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Feedback: Cultivating a mindset of continuous improvement in learners

It’s official: all public schools in Santa Barbara County are now in session, and we’re off to a dynamic start.

Along with the excitement that comes as school begins, the most significant parts of the school year also take shape: the teaching and learning that occurs in classrooms from every corner of our county. At the very core of learning—learning from mistakes, making connections, actualizing and achieving—comes the ever-important exchange of information and feedback between student and teacher. The mindset is of growth and continuous improvement, not perfection.

Providing feedback, an intentional process teachers have long performed, is critical to successful learning. Educational researcher John Hattie confirms that feedback is the most powerful factor that enhances learning and subsequent achievement. Hattie adds, however, that in order to be effective, feedback must be of the right type, timed correctly, and framed properly.

What’s more, there are certain aspects of positive feedback that, when effectively implemented, can increase motivation, build on existing knowledge, and help young people reflect on what they've learned.

First, researchers recommend that feedback should be as specific as possible. Teachers, parents, and guardians who provide learners with information on what exactly they did well, as well as what may still need improvement, offer children key tools for making measurable progress.

Being prompt with feedback is another key component of effectiveness. Numerous studies indicate that feedback is most successful when it is given immediately, rather than a few days, weeks, or months down the line.

Another way to improve the chances that feedback gets the desired results is to ensure that it is carefully presented. A full explanation of the purpose of the feedback increases the likelihood that children understand the way it is designed to help them learn and improve. University of Rochester Professor of Psychology Edward Deci observed that sometimes even the most well-meaning feedback can come across the wrong way, reducing a learner's motivation.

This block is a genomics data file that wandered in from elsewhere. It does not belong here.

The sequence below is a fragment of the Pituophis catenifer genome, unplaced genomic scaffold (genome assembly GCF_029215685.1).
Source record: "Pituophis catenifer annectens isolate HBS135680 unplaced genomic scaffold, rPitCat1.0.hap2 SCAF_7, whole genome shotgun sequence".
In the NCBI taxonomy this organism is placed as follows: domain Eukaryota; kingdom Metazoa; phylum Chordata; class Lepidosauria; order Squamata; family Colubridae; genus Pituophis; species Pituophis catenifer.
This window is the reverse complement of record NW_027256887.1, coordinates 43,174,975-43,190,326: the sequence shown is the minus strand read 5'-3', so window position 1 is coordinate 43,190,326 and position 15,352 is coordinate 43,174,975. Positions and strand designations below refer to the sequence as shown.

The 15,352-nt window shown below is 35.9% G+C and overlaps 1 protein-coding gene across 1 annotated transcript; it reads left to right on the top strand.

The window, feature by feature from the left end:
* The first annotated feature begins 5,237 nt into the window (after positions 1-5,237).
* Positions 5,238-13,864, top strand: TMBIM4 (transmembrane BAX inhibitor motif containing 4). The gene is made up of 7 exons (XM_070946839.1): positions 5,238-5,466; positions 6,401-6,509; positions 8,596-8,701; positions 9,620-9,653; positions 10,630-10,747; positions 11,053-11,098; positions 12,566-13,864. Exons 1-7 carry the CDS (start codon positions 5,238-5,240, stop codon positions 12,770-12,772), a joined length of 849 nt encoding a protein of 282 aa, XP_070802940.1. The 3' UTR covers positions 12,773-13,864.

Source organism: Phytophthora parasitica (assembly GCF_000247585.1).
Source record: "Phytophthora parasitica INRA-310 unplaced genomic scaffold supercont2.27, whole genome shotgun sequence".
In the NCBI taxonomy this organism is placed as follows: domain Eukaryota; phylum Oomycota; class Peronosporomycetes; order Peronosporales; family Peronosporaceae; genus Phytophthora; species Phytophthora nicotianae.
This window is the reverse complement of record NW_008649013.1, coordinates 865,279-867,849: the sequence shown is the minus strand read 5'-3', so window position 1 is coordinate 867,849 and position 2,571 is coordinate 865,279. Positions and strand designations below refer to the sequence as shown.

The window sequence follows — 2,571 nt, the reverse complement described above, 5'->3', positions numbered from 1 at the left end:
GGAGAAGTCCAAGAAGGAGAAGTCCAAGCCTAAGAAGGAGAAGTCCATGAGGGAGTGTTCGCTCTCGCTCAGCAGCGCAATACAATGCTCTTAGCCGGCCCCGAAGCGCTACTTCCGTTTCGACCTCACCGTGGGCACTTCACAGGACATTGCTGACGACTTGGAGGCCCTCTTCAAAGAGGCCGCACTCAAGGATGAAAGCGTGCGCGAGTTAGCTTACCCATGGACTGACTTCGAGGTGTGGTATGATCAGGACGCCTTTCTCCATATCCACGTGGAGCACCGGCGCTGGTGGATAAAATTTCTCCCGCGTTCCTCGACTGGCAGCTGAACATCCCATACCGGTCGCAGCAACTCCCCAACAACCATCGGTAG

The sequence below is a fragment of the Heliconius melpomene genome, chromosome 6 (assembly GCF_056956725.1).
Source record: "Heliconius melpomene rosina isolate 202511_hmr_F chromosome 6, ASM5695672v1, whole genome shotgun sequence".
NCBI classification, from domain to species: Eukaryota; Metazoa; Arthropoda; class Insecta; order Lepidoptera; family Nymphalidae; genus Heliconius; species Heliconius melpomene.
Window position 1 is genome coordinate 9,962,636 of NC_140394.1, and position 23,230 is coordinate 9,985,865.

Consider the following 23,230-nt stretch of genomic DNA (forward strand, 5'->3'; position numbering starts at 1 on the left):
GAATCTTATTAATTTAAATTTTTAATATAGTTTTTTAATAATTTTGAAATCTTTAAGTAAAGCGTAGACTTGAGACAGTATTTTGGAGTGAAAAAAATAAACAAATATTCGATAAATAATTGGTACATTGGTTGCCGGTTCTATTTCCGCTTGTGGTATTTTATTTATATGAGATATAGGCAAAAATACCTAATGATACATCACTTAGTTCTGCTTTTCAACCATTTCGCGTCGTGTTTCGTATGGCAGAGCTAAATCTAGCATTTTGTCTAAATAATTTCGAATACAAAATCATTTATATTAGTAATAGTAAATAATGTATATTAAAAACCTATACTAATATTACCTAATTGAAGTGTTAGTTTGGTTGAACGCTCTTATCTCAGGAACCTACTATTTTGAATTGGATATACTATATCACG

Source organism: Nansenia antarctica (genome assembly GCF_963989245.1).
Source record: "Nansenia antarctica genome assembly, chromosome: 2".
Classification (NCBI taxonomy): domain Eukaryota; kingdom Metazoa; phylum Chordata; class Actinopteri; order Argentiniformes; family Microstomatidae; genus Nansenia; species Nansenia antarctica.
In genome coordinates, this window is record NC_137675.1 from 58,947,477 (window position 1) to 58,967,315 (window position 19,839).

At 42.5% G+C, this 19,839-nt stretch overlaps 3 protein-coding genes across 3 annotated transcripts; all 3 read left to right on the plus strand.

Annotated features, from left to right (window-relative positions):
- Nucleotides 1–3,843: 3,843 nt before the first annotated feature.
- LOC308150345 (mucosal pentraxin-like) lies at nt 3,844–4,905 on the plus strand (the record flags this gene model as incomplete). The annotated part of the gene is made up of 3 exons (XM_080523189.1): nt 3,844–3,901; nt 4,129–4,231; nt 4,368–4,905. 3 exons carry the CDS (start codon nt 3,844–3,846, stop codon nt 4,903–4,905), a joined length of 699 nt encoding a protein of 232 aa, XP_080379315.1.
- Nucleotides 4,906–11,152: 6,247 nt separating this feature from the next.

A powerful example of effective feedback was recently on display during a master class at the Music Academy of the West.

In this master class, students of specific musical disciplines were paired with an expert in that field. The audience watched and listened with admiration as each student delivered what to our ears was a stellar performance.

Throughout the performance, however, each master teacher pointed out ways the students could improve their pieces. They encouraged their students to focus on the finer details of tone or phrasing. The critiques were precise, engaging, and evidence both of the teacher’s passion for the subject and their desire to help the students improve.

One master teacher said to a student: “As you repeat this phrase, think about what you are trying to convey. When you sing, think about being doubtful, hopeful, then confident; the audience will notice the distinction with each repetition. Let’s do that part again.” At another point, the teacher highlighted one word, its Latin root, and explained why it was the most important part of the phrase. The student sang again, this time adding depth to the performance by emphasizing the phrase.

With those kinds of specific, prompt, and careful feedback fresh in mind, the students performed their pieces again. In every case, the differences were remarkable.

This master class was a powerful illustration of the importance of feedback. When young people are presented with information that makes it clear how they can improve, whether from teachers or parents or guardians, they can then develop strategies for building on their strengths, as well as addressing their areas for growth.

We in education believe in developing mindsets that are focused on continuous improvement and growth. Specific, prompt, and careful feedback are significant contributors to that process of improvement. Through personal interactions between teachers and students, and exchanges that are mindful of our youth and their absolute ability to grow, our students will hone a mindset of continuous learning and improvement that will carry them forward in school and most importantly, their future.